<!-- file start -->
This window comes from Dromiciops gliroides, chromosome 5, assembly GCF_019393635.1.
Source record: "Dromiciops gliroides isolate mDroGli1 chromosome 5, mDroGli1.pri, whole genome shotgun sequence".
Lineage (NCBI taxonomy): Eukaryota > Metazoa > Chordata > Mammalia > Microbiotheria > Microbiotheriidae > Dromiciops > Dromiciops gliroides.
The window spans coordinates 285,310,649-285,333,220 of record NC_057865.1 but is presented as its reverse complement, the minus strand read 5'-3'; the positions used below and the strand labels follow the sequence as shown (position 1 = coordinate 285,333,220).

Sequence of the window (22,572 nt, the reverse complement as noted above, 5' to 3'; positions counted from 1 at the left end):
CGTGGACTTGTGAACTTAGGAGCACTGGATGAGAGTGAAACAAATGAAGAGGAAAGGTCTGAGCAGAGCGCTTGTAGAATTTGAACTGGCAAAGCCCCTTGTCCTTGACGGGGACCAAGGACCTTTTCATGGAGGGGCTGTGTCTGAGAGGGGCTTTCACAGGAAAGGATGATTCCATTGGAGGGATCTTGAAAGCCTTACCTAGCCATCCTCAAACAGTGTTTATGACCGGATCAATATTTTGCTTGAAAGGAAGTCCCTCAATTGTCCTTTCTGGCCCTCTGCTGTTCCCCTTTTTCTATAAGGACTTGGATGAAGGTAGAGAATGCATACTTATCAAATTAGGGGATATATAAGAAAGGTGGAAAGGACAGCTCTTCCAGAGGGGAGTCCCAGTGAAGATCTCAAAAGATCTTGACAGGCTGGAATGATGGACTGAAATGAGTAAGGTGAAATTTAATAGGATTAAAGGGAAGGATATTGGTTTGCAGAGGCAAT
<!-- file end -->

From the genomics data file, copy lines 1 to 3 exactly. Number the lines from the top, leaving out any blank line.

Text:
This window comes from Dromiciops gliroides, chromosome 5, assembly GCF_019393635.1.
Source record: "Dromiciops gliroides isolate mDroGli1 chromosome 5, mDroGli1.pri, whole genome shotgun sequence".
Lineage (NCBI taxonomy): Eukaryota > Metazoa > Chordata > Mammalia > Microbiotheria > Microbiotheriidae > Dromiciops > Dromiciops gliroides.